Devotion to the Sacred Heart of Jesus has been controversial from its beginning in the life of the French Visitationist nun Margaret Mary Alacoque (1647-1690), who established the devotion after a series of mystical visions of Christ. Under the leadership of Sister Sophie Barat, founder of the Society of the Sacred Heart in 1800, the devotion was taken around the world in the course of the nineteenth century. Wherever it went, the devotion took the shape of an evolving visual culture. Even during Alacoque's lifetime, imagery was a fundamental part of practicing the devotion. The Sacred Heart of Jesus traces the unfolding visual biography of the Sacred Heart, showing how imagery and visual practice document the history of the devotion and the remarkable range of its evolution.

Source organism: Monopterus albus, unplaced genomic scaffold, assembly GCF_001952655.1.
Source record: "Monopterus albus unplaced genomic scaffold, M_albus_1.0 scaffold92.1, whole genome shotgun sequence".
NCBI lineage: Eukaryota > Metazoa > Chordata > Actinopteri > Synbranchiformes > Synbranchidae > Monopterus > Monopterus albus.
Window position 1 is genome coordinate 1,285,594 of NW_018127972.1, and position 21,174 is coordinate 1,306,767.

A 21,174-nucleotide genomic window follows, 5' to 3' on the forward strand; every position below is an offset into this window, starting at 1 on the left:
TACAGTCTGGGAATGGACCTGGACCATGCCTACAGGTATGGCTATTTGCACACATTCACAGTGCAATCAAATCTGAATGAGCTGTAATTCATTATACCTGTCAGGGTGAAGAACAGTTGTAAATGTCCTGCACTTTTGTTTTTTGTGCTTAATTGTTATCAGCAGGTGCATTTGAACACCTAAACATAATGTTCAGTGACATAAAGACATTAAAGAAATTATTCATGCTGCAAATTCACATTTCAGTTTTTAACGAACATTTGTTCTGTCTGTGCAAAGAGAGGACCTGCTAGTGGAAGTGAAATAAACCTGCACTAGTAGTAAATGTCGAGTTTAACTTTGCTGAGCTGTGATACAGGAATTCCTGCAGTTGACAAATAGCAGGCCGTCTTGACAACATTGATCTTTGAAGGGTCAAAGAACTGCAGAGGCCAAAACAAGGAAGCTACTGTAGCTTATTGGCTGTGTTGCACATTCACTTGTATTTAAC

David Morgan is profesor of religion at Duke University.